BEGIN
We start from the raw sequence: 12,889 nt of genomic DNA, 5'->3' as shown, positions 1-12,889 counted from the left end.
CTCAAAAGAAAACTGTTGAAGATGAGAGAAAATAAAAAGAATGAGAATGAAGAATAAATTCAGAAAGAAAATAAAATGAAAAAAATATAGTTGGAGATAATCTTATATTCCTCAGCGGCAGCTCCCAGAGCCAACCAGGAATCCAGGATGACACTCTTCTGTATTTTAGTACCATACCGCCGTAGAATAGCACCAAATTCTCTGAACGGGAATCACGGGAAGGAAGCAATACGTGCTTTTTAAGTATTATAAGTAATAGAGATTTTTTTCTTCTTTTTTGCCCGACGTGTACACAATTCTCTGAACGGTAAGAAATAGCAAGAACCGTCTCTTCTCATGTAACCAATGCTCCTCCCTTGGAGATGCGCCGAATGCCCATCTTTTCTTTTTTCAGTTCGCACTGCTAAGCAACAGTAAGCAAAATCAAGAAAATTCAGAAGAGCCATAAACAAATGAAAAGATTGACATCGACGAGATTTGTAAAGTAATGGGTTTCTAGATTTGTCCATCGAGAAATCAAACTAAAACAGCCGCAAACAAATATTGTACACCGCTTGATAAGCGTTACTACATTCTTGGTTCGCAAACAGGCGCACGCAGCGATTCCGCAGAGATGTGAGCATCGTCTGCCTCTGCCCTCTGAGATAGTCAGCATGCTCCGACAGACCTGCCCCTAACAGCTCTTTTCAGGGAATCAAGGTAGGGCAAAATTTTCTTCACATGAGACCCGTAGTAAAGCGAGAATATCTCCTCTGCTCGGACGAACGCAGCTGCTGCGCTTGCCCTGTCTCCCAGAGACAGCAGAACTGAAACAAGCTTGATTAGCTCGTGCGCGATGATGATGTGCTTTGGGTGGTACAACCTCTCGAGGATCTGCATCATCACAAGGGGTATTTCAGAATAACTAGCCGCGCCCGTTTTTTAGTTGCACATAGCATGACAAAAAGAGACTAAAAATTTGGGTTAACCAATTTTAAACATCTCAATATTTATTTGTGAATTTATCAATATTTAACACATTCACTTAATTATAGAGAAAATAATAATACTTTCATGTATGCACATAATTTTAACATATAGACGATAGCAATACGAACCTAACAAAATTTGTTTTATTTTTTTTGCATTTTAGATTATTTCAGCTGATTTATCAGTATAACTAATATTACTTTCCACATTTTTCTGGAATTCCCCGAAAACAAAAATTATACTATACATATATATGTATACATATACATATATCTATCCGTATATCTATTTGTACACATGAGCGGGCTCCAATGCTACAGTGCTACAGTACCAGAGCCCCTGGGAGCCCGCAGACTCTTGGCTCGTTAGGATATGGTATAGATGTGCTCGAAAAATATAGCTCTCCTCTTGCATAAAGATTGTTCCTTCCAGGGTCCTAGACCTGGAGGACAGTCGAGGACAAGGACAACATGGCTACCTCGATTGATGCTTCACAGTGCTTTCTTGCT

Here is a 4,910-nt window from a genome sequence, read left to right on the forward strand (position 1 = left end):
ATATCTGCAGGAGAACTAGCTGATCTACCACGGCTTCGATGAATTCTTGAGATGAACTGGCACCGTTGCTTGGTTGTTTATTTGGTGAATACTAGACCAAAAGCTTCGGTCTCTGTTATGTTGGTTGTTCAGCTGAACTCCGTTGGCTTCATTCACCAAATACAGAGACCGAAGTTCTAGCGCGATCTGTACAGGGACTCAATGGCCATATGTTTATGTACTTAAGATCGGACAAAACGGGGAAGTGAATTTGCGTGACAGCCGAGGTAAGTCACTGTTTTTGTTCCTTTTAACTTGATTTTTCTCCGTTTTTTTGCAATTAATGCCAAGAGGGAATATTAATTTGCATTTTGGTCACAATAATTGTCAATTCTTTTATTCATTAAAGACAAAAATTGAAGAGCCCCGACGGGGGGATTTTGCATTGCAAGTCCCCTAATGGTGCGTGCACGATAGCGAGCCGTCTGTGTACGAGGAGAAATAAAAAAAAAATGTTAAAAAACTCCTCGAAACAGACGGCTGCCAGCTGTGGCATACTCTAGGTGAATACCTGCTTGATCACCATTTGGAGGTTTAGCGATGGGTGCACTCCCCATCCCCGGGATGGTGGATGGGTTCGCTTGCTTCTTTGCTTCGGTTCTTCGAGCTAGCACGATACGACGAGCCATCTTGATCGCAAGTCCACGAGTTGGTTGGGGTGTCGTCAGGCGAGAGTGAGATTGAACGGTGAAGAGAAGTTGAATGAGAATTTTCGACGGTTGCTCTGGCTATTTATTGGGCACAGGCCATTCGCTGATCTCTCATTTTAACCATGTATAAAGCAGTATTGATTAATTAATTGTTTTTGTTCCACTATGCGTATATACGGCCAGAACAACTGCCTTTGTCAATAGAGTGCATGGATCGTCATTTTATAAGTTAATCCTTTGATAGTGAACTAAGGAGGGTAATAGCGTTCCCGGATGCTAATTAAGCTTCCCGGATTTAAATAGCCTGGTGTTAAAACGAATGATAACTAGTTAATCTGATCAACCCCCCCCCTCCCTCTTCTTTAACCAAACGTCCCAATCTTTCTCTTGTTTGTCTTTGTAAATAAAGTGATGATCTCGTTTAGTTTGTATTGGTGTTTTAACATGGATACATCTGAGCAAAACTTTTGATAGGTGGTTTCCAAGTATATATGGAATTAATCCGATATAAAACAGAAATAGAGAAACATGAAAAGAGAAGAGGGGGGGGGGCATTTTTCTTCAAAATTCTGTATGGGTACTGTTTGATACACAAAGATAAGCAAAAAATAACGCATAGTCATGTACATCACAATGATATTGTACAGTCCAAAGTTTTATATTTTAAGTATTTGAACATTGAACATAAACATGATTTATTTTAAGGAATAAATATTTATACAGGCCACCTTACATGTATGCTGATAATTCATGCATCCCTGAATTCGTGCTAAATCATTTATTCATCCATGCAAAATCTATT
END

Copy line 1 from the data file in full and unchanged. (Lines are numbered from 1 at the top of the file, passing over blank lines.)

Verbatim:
We start from the raw sequence: 12,889 nt of genomic DNA, 5'->3' as shown, positions 1-12,889 counted from the left end.